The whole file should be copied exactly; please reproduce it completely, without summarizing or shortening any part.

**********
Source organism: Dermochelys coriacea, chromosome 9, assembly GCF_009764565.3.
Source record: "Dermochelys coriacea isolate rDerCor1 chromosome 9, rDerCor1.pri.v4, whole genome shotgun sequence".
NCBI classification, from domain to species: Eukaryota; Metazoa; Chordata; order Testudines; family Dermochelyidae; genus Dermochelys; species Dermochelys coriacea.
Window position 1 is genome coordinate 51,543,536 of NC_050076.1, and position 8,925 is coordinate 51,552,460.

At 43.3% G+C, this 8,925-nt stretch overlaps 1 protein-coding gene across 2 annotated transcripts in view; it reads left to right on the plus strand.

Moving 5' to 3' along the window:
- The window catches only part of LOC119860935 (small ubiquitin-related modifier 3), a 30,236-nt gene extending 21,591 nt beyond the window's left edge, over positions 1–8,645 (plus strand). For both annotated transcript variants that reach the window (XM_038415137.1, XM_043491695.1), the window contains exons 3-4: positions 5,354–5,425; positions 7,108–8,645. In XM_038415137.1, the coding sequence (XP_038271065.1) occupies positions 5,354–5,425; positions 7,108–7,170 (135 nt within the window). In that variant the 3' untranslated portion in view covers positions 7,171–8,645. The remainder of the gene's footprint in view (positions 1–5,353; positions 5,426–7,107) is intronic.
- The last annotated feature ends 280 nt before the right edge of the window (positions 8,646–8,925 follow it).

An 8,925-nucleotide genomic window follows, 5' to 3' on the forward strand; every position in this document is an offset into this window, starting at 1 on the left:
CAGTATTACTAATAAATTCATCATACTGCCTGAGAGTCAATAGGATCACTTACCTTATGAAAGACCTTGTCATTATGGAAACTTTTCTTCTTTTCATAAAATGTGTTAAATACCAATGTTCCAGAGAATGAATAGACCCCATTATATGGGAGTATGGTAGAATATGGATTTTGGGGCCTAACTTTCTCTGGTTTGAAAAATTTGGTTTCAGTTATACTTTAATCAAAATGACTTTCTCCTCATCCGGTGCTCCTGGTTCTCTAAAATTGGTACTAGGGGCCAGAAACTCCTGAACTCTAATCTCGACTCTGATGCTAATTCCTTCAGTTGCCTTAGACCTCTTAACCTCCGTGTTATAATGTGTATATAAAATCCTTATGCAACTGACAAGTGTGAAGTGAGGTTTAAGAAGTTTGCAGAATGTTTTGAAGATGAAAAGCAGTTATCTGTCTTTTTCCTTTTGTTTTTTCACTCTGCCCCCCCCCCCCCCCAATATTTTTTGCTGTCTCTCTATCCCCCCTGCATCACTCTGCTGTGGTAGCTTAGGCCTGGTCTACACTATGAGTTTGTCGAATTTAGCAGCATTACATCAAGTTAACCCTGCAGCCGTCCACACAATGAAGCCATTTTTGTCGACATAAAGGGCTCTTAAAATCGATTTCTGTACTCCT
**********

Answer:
Source organism: Dermochelys coriacea, chromosome 9, assembly GCF_009764565.3.
Source record: "Dermochelys coriacea isolate rDerCor1 chromosome 9, rDerCor1.pri.v4, whole genome shotgun sequence".
NCBI classification, from domain to species: Eukaryota; Metazoa; Chordata; order Testudines; family Dermochelyidae; genus Dermochelys; species Dermochelys coriacea.
Window position 1 is genome coordinate 51,543,536 of NC_050076.1, and position 8,925 is coordinate 51,552,460.

At 43.3% G+C, this 8,925-nt stretch overlaps 1 protein-coding gene across 2 annotated transcripts in view; it reads left to right on the plus strand.

Moving 5' to 3' along the window:
- The window catches only part of LOC119860935 (small ubiquitin-related modifier 3), a 30,236-nt gene extending 21,591 nt beyond the window's left edge, over positions 1–8,645 (plus strand). For both annotated transcript variants that reach the window (XM_038415137.1, XM_043491695.1), the window contains exons 3-4: positions 5,354–5,425; positions 7,108–8,645. In XM_038415137.1, the coding sequence (XP_038271065.1) occupies positions 5,354–5,425; positions 7,108–7,170 (135 nt within the window). In that variant the 3' untranslated portion in view covers positions 7,171–8,645. The remainder of the gene's footprint in view (positions 1–5,353; positions 5,426–7,107) is intronic.
- The last annotated feature ends 280 nt before the right edge of the window (positions 8,646–8,925 follow it).

An 8,925-nucleotide genomic window follows, 5' to 3' on the forward strand; every position in this document is an offset into this window, starting at 1 on the left:
CAGTATTACTAATAAATTCATCATACTGCCTGAGAGTCAATAGGATCACTTACCTTATGAAAGACCTTGTCATTATGGAAACTTTTCTTCTTTTCATAAAATGTGTTAAATACCAATGTTCCAGAGAATGAATAGACCCCATTATATGGGAGTATGGTAGAATATGGATTTTGGGGCCTAACTTTCTCTGGTTTGAAAAATTTGGTTTCAGTTATACTTTAATCAAAATGACTTTCTCCTCATCCGGTGCTCCTGGTTCTCTAAAATTGGTACTAGGGGCCAGAAACTCCTGAACTCTAATCTCGACTCTGATGCTAATTCCTTCAGTTGCCTTAGACCTCTTAACCTCCGTGTTATAATGTGTATATAAAATCCTTATGCAACTGACAAGTGTGAAGTGAGGTTTAAGAAGTTTGCAGAATGTTTTGAAGATGAAAAGCAGTTATCTGTCTTTTTCCTTTTGTTTTTTCACTCTGCCCCCCCCCCCCCCCAATATTTTTTGCTGTCTCTCTATCCCCCCTGCATCACTCTGCTGTGGTAGCTTAGGCCTGGTCTACACTATGAGTTTGTCGAATTTAGCAGCATTACATCAAGTTAACCCTGCAGCCGTCCACACAATGAAGCCATTTTTGTCGACATAAAGGGCTCTTAAAATCGATTTCTGTACTCCT